Tag Archives: Morgon

Jean Foillard Morgon 2016 “Côte du Py” Beaujolais

6 Mar

Jean Foillard Morgon 2016 “Côte du Py” Beaujolais. 13% ABV, Purchased @ $38/bottle from Crush Wine Co’s advance offer.

 

The color is bright, translucent ruby, while the nose is stunningly floral with ripe cherry blossom, rose bush, and violet. On the palate, bright cherry, strawberry, and sweet raspberry blend with stunning acidity. One sip reminds me why I collect Morgon, why every bottle is a treasure to me. Another sip, the flavors and balance make my eyes close halfway and it puts me on the hills outside Lyon, France. An unmistakable scent of the land, visions of the rolling hills, the low, un-trellissed vines, brown earth dotted with chunks of granite and schist that you remember from tasting in the glass. Small memories bring back larger ones, from the gentle rivers and byways to my first tasting of gamay then an actual Cru Beaujolais, compared to a serious Burgundy– and realizing what the differences and similarities are between these, and what everyone else thinks of: Nouveau Beaujolais. And how vastly different true Beaujolais is!

Getting back into the glass! Behind the fruit and sheer wall of vast acidity is a complex series of notes, hints of forest, leather, and earth hide underneath the fruit with chewy tannins exposed after more air. 

 

I steer myself away from the glass and open a laptop. Pull up the invoice from the seller and hit their online store: Gone. Trying a wide search shows decent amounts of the vintage available, as well as why it is harder and harder to find: scores of 96 from Suckling, and two 95’s from RP’s Wine Advocate and Vinous yet STILL under $40/bottle? Damn. I only bought a couple of bottles on the offer, and opened this tonight thinking I should let the 2013 get another two years to be perfect. THIS wine is going to be simply unbelievable in ten years- but my bottle will never grow that old. I’m too much of a sucker for great Gamay. It will be done in quick time.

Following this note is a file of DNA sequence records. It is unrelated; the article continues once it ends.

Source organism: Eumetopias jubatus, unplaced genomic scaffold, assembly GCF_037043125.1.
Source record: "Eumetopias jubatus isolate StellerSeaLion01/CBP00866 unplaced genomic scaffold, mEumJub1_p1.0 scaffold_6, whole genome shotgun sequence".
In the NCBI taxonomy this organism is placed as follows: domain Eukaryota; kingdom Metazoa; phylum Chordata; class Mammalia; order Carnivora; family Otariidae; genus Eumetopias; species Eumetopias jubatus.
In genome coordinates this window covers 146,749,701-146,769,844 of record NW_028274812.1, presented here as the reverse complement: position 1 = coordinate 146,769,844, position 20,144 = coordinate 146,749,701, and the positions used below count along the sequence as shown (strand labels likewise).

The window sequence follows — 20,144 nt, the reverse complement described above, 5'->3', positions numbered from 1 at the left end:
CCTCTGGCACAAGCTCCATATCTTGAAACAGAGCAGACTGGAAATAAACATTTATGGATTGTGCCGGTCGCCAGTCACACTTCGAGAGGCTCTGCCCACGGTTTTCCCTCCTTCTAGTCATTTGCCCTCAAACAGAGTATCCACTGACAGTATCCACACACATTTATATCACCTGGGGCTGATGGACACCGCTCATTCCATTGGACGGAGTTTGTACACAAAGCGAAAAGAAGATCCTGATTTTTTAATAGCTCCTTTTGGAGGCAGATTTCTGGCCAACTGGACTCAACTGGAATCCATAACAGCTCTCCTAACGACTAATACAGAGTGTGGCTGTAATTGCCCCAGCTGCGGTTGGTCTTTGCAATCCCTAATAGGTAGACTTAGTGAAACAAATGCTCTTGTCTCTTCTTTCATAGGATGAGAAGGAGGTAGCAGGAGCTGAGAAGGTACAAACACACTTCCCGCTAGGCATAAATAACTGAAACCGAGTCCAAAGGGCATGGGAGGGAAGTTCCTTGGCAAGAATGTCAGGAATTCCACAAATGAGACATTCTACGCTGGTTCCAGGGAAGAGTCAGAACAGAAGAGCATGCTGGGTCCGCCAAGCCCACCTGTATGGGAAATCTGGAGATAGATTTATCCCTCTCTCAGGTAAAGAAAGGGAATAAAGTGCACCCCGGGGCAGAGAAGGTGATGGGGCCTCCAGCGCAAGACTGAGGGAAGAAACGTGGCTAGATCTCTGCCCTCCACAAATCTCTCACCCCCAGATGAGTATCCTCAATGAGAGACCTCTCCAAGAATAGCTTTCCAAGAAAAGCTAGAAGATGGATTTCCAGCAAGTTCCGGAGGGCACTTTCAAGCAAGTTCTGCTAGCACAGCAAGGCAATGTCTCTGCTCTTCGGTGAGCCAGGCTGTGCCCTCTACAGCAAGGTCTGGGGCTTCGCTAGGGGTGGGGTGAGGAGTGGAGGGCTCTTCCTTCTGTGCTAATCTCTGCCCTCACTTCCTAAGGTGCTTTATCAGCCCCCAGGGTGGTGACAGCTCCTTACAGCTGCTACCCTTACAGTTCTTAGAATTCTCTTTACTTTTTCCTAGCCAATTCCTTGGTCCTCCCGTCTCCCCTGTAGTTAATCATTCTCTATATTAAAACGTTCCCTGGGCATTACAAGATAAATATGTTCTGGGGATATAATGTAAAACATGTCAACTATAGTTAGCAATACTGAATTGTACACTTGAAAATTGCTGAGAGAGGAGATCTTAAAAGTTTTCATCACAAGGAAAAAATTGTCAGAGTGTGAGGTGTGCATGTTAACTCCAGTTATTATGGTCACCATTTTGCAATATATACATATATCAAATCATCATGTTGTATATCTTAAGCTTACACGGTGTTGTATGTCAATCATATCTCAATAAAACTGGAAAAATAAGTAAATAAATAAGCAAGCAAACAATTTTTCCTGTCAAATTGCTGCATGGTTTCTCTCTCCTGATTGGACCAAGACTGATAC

I can just hear my friend and fellow wine blogger, Thea Dwelle say, “Well JvB, you should have invested in a Coravin.” You’re right, Thea, but at least I’ll have a few nights to really enjoy this fabulous gamay and empty this bottle, thoroughly!

 

 

 

 

 

 

In a decade, this wine will be unbelievable. The structure will be stunning, the fruit diminished and gossamer, the feel will be glamourous. But right now, this is a live performance at the Academy Awards: tasting raw emotion, a little terror with lust and joy and expression of starlight and rainbows and darkness and anger all at once. The wine is stunningly lovely, yet raw- just an adolescent full of emotion and SO MUCH TALENT. If you can wait ten years, then wait. If you can’t, you’ll enjoy every single note. A moment of brilliant mouthfeel, and series of unbelievable flavors. Raw beauty, unfiltered, aged vines, showing  intimacy, depth, and what is to come. An entire story shown in a fleeting moment.

 

What’s in YOUR glass?

 

à votre santé!

 

Beaujolais’ Natural Wine: Pure Grape!

24 Mar